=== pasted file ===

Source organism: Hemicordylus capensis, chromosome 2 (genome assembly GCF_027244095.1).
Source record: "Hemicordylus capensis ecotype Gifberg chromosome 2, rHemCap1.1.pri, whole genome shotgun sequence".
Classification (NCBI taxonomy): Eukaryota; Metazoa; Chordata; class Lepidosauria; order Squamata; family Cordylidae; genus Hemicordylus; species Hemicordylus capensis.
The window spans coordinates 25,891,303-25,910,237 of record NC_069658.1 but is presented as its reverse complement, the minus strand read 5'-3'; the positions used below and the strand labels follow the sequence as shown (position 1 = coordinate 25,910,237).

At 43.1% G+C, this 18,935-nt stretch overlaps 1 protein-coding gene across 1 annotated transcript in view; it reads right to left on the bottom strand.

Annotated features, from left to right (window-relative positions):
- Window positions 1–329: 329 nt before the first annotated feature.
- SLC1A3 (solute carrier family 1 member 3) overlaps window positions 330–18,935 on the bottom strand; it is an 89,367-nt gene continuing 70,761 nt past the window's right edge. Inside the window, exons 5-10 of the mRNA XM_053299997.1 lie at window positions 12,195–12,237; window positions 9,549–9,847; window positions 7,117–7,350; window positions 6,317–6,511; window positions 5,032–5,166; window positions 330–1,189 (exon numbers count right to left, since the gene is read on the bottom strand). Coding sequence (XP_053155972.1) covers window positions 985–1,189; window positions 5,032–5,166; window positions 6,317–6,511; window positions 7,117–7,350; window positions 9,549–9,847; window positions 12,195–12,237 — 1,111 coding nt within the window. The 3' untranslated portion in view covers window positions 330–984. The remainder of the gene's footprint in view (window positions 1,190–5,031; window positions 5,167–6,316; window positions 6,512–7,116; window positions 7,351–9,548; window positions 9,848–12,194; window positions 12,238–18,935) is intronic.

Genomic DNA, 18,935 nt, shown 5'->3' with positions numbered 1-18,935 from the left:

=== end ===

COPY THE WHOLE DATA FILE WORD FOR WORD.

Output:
Source organism: Hemicordylus capensis, chromosome 2 (genome assembly GCF_027244095.1).
Source record: "Hemicordylus capensis ecotype Gifberg chromosome 2, rHemCap1.1.pri, whole genome shotgun sequence".
Classification (NCBI taxonomy): Eukaryota; Metazoa; Chordata; class Lepidosauria; order Squamata; family Cordylidae; genus Hemicordylus; species Hemicordylus capensis.
The window spans coordinates 25,891,303-25,910,237 of record NC_069658.1 but is presented as its reverse complement, the minus strand read 5'-3'; the positions used below and the strand labels follow the sequence as shown (position 1 = coordinate 25,910,237).

At 43.1% G+C, this 18,935-nt stretch overlaps 1 protein-coding gene across 1 annotated transcript in view; it reads right to left on the bottom strand.

Annotated features, from left to right (window-relative positions):
- Window positions 1–329: 329 nt before the first annotated feature.
- SLC1A3 (solute carrier family 1 member 3) overlaps window positions 330–18,935 on the bottom strand; it is an 89,367-nt gene continuing 70,761 nt past the window's right edge. Inside the window, exons 5-10 of the mRNA XM_053299997.1 lie at window positions 12,195–12,237; window positions 9,549–9,847; window positions 7,117–7,350; window positions 6,317–6,511; window positions 5,032–5,166; window positions 330–1,189 (exon numbers count right to left, since the gene is read on the bottom strand). Coding sequence (XP_053155972.1) covers window positions 985–1,189; window positions 5,032–5,166; window positions 6,317–6,511; window positions 7,117–7,350; window positions 9,549–9,847; window positions 12,195–12,237 — 1,111 coding nt within the window. The 3' untranslated portion in view covers window positions 330–984. The remainder of the gene's footprint in view (window positions 1,190–5,031; window positions 5,167–6,316; window positions 6,512–7,116; window positions 7,351–9,548; window positions 9,848–12,194; window positions 12,238–18,935) is intronic.

Genomic DNA, 18,935 nt, shown 5'->3' with positions numbered 1-18,935 from the left: